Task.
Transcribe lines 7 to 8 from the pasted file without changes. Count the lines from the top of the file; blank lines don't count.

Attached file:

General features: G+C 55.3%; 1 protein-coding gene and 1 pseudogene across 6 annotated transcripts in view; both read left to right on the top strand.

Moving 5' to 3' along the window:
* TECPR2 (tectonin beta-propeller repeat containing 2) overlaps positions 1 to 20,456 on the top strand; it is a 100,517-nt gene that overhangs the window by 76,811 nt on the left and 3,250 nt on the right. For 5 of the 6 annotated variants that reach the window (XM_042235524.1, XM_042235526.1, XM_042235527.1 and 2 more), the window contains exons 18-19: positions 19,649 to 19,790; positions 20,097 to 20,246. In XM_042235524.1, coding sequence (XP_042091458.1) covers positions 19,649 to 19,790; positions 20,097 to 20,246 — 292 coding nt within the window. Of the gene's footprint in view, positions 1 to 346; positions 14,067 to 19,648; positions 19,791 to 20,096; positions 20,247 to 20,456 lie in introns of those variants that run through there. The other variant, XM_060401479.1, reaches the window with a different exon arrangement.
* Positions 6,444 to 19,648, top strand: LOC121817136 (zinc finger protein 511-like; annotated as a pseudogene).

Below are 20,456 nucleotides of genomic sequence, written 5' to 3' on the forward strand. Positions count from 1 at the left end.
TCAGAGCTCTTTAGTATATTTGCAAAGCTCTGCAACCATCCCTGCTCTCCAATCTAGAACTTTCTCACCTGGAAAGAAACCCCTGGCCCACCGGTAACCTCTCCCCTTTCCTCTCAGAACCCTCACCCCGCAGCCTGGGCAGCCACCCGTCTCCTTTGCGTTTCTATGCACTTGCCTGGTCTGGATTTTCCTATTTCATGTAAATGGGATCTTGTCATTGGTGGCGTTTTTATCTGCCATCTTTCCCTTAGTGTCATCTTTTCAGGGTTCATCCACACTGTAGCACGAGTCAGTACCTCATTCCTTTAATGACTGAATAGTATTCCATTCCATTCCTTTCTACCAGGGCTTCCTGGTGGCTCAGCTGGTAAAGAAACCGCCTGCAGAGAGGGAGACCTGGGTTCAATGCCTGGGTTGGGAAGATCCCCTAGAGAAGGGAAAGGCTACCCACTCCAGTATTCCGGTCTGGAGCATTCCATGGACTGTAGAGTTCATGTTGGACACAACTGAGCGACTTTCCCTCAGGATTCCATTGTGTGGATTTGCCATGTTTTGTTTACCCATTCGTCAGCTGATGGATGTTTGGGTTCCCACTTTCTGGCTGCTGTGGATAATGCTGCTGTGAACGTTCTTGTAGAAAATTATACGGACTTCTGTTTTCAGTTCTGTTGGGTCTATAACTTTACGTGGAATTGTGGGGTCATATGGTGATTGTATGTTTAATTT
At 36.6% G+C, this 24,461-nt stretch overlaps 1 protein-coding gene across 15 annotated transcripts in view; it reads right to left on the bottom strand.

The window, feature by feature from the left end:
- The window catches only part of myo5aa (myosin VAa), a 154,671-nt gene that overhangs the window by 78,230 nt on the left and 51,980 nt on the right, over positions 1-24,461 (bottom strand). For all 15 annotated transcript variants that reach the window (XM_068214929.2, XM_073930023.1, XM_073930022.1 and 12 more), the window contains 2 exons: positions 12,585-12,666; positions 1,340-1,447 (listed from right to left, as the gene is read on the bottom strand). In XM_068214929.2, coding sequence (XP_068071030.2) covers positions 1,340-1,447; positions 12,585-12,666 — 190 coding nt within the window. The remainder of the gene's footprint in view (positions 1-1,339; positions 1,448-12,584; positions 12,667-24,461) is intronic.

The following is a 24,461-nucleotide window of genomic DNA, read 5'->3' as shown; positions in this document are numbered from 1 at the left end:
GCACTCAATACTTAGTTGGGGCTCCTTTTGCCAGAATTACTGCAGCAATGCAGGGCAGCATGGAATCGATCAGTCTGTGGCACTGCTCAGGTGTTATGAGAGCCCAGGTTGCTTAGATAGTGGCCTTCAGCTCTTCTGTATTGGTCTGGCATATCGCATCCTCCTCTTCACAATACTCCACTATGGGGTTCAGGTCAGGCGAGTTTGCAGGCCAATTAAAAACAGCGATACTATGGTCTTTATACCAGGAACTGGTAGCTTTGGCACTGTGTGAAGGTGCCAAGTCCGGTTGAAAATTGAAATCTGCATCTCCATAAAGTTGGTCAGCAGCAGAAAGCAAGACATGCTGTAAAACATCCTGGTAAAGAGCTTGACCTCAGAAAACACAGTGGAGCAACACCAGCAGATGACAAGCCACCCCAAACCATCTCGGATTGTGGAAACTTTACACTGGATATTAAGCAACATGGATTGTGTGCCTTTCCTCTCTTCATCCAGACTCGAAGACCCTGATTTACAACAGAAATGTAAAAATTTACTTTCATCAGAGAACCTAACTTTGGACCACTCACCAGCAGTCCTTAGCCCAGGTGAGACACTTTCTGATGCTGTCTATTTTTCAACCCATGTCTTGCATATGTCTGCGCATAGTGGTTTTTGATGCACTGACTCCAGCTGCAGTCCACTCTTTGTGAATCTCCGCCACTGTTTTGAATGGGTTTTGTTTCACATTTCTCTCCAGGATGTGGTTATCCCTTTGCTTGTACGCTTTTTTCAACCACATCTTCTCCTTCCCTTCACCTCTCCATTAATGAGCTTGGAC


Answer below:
At 36.6% G+C, this 24,461-nt stretch overlaps 1 protein-coding gene across 15 annotated transcripts in view; it reads right to left on the bottom strand.

The window, feature by feature from the left end: